When gluing the four trapezoids to make the tube, they must be held
firmly together over the entire length, they must be kept straight without
a twist, and the whole assembly must stay in alignment. The individual
trapezoids will be quite floppy, and without help will bend every which
To facilitate the gluing, two sets of 'jigs' must be made from left
over plywood. A set of thicker 'inner jigs' will prevent the trapezoids
from falling inwards; the rabbet joints will do the rest in this regard.
Another set of 'outer jigs' will keep the assembly aligned, and will also
help keep the pieces together while the glue sets.
The outer set consists of nine jigs, each made from a 6" x
6" piece of plywood. They will be located evenly along the length of the
tube, with the exception of the two on the ends, which must be slightly
inwards. Centered on the jigs are square cutouts, sized progressively to
match the outer dimensions of the tube at their respective locations.
Before sawing the inner cutouts, drill holes at the corners. This will
assist the sawing, but more importantly the clearance they afford will
prevent conflicts with the corners of the tube. Also, this clearance keeps
excess glue that squeezes from the rabbet joints from adhering to the jigs.
This photo shows the trapezoids being held together by the
outer jigs, as part of a test fitting prior to actual gluing. The utility
of the corner holes is clear from this view.
As long as the tube is glued together while the jigs rest on a flat
surface, the resulting structure will be straight and true.
This photo also shows how floppy the trapezoids can be. Note that while
the jig holds the pieces together at one point, the pieces start to separate
a few inches away. For this reason, tightly wrapped and twisted steel wire
will be used as the primary tightening method.
The inner set consists of four jigs, three of which are made
from thicker pieces of wood; the fourth will be a 1/2" dowel rod. Use 1/2"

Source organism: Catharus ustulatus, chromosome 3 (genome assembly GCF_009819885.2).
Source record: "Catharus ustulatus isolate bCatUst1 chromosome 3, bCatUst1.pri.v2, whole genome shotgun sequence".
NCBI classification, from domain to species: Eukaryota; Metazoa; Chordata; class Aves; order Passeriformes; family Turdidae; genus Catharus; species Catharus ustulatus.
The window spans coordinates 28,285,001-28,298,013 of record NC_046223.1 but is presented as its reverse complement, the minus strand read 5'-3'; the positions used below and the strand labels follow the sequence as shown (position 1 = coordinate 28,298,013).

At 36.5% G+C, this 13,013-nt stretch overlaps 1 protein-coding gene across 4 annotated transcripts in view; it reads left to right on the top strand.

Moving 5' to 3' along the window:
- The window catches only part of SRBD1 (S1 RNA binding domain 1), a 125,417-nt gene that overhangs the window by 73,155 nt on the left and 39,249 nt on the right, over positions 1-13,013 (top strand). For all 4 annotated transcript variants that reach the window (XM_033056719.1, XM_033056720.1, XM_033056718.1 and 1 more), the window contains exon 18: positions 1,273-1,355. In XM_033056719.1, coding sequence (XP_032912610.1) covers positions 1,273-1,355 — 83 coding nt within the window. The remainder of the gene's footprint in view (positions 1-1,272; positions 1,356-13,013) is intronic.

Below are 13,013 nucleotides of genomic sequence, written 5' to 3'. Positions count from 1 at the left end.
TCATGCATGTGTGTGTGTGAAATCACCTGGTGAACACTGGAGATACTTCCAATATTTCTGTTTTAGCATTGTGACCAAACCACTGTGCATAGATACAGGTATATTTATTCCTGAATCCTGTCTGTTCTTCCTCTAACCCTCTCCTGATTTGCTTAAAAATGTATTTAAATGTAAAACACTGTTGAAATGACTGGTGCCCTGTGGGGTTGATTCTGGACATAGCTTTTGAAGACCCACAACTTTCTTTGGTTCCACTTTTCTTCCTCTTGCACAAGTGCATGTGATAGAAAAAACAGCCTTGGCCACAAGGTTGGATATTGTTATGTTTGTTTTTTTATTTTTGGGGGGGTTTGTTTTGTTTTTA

3/4" plywood or other board if available. Otherwise, a few pieces of scrap
from the main plywood sheet can be glued together to make thicker pieces
for this purpose.
These jigs will be spaced evenly along the length of the tube. They
will need to be attached temporarily to one of the trapezoids. During fabrication
of the prototype, the inner jigs were stapled to the trapezoid.
Note that this photo shows a piece of plywood attached to the small
end of the trapezoid; ultimately this was replaced with a short section
of 1/2" dowel prior to gluing. The dowel was taped in place instead of
This photo shows one of the inner jigs in place, stapled to the trapezoid.
Note that only one trapezoid will be stapled to the inner jigs! Without
the staples, the inner jigs would shift and prevent proper alignment of
the pieces during the critical gluing process. Also, the jigs might possibly
fall over, ruining the whole thing.
As with the outer jigs, the inner jigs need to have clearance at the
corners in order to avoid conflicts and inadvertent glue bonding to the
trapezoids. The corners of the jigs have been sanded to a rounded shape.
A hole must be drilled in each of the three square shaped jigs; the
photo shows the hole off-center, but experience dictates that a centered
hole will be better. A length of cord will be fed through the holes and
knotted, with some slack between each jig. After gluing, the inner jig
staples will be pulled out, and the inner jigs will be extracted from the
tube by tugging on the cord.
This photo shows the staple holding one of the inner jigs in
place. A pair of small nails would also work (one nail alone would allow
the jig to twist); make sure to use nails with flat heads, so that they
can be pulled easily..
After gluing, the staples will be pulled, and their holes filled by
rubbing wood glue into them.
Visible here is the asymmetrical shape of the trapezoid. The center
line, marked in pencil, defines the true center of the tube, but the wood
extends further to one side as part of the rabbet joint structure. When
positioning the inner jigs, make sure that they are aligned accurately
relative to the true center line. The previously mentioned test fitting
is important in verifying this alignment.
All photos made using a Kodak DC240 digital
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